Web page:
The Church is Us
One morning in Sunday School, our teacher had us consider a simple yet loaded question…who is Immanuel Baptist Church? He challenged our conventional thought that Immanuel Baptist Church is synonymous with our (wonderful and dedicated) staff, or persons in lay leadership, or the deacons. We discussed the pitfalls of such thinking…silos inside the body, consumer mentalities and passive membership.
Things truly became personal when he asked us to grade various characteristics of our church. For example, how well does our church evangelize? What grade would we get on caring for the poor? How affective are we at making disciples? Everyone had to answer, no one was spared from the hot seat. But, we really started wiggling in our chairs when he went back through the class and had us grade ourselves individually on the exact same attributes. Our marks spanned the gamut, but more importantly the exercise drove home the concept that our church is not a group of chosen few making decisions behind closed doors. Paul shuts down any notion of “us” and “them” in 1 Corinthians chapter 12.
“The body is a unit, though it is made up of many parts; and though all its parts are many, they form one body…Now the body is not made up of one part but of many. If the foot should say, ‘Because I am not a hand, I do not belong to the body,’ it would not for that reason cease to be part of the body…If the whole body were an eye, where would the sense of hearing be? If the whole body were an ear, where would the sense of smell be? But in fact, God has arranged the parts in the body, every one of them, just as he wanted them to be…The eye cannot say to the hand, ‘I don’t need you!’ And the head cannot say to the feet, ‘I don’t need you!’ On the contrary, those parts of the body that seem to be weaker are indispensable, and the parts that we think are less honorable we treat with special honor…God has combined the members of the body and has given greater honor to the parts that lacked it, so that there should be no division in the body, but that its parts should have equal concern for each other. If one part suffers, every part suffers with it; if one part is honored, every part rejoices with it.”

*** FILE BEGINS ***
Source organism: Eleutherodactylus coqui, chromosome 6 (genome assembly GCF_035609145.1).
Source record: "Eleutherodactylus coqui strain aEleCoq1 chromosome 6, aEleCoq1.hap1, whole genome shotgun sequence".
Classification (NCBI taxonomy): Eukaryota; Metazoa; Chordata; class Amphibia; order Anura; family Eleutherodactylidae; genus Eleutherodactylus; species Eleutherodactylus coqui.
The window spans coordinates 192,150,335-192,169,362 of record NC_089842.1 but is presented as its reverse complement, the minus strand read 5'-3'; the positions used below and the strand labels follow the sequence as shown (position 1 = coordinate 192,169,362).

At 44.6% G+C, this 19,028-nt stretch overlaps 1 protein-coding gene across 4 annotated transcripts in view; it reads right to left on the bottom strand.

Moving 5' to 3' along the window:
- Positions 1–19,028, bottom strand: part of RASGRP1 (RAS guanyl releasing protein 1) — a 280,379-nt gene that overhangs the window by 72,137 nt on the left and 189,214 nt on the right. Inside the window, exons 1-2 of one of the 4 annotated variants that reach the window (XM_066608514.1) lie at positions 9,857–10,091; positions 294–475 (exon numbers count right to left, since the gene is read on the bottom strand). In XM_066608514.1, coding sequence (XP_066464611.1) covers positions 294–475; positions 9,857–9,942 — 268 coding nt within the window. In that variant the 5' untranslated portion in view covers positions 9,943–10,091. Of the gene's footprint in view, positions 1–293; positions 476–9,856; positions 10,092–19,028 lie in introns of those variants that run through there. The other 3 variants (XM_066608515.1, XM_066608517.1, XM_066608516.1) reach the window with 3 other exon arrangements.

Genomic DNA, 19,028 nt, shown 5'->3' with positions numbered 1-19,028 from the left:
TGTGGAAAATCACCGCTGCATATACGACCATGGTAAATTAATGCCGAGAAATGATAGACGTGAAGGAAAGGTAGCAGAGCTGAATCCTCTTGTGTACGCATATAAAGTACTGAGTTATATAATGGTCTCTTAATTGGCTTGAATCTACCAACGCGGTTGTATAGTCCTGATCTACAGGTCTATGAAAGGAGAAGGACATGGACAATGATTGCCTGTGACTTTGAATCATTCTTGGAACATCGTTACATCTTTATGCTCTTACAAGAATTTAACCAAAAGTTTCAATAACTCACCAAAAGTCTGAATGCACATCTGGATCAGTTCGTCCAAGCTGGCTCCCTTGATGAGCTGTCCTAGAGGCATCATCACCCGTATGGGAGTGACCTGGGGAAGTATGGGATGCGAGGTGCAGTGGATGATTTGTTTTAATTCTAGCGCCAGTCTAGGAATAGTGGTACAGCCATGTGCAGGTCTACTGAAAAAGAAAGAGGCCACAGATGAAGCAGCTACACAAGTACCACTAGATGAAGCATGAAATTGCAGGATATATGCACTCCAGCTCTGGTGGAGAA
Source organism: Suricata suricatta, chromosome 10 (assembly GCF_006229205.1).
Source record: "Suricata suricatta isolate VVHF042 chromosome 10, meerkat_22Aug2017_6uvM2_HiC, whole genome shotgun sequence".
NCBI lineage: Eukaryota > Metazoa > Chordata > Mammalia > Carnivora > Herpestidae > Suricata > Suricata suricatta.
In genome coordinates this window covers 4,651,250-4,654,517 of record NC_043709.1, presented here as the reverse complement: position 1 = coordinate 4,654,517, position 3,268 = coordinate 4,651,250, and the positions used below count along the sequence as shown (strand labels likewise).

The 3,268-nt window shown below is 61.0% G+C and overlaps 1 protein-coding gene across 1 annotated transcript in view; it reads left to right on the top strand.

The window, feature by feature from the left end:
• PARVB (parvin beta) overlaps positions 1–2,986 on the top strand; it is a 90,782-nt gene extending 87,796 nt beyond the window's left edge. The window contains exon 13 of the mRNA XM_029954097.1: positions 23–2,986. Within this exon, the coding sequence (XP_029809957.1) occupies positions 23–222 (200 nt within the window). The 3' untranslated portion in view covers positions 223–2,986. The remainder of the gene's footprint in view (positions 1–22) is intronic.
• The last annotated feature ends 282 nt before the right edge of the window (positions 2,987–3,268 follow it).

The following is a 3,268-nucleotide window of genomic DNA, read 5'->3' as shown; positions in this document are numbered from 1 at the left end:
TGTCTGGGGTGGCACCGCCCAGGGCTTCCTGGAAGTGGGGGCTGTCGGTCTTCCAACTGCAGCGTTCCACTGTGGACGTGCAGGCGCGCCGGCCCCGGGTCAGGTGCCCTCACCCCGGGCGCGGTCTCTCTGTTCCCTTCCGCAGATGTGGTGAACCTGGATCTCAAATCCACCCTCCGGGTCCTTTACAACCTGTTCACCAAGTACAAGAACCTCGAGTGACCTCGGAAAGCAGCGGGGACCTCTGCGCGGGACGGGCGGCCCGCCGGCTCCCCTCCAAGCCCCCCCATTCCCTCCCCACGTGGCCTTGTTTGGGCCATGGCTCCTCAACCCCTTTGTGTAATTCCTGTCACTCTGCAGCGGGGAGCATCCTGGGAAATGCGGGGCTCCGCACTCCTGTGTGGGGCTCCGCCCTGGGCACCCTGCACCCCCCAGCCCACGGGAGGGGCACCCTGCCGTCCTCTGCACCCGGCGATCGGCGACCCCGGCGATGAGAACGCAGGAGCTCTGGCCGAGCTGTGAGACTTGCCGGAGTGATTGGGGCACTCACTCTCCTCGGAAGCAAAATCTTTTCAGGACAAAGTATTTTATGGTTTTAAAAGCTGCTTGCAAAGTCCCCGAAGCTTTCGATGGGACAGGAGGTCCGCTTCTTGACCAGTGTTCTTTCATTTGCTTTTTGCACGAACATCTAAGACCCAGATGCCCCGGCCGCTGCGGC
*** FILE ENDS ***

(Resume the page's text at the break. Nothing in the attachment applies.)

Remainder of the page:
In half of one chapter Paul addresses favoritism, exclusivity, community, value, pride, elitists, purpose, providence and compassion. John Piper says, “Our native sinfulness as human beings tends to make light things heavy and heavy things light because it is by nature deceived and blind. We’re always turning things upside down and getting them backwards.” And anyone who’s been in church longer than 5 minutes can testify that we are not immune to such distortion.
We care too much about things that will pass away in a moment. We store up treasures on earth. We create hierarchies, real or imagined, to get honor or exert power. We fail to speak up and excuse ourselves from course correcting sinful patterns saying, “Because I’m not a hand, I wasn’t chosen to be part of the hand committee. I’m not as important as the hands. The hands have always run the show. That’s how it’s always been.”
The night before Jesus went to the cross His disciples sat at the Passover meal arguing about who among them was the greatest (Luke 22:24). The unfortunate timing and embarrassing display of petty insecurity is a good reminder of how prevalent and short-sided our sin is. Jesus rebuked them, saying that the Gentiles lord power over one another but, “You are not to be like that” (v. 26). Those seven words are piercingly compelling, yet beautifully empowering. What are their implications for us as parts of the body at Immanuel?
To those of us who are striving and scraping to be the greatest or to even matter within our church family, “You are not to be like that.” After all, manmade constructs or titles do not qualify us to be useful and any glory we find in them is fleeting. (1 Peter 1:24)
To those of us convinced we’re misfits, doubting there’s any place for us among the family, “You are not to be like that.” The Honor Giver overlooks no one. To withdraw yourself from service or shrink back affects the whole body. We need you because God made it so.
No matter how our sin tangles up the truth, every member at Immanuel Baptist Church is Immanuel Baptist Church. It is not the loudest nor the majority. It is not the richest nor the most powerful. Every member matters. Those the world deems weak, He makes indispensable. He who has arranged the parts of the body, every one of them, just as He wants them to be, does not need us to be on a committee in order to perform our functions.
Immanuel Baptist Church is only as healthy as its members are healthy, because we are the church and the church is us.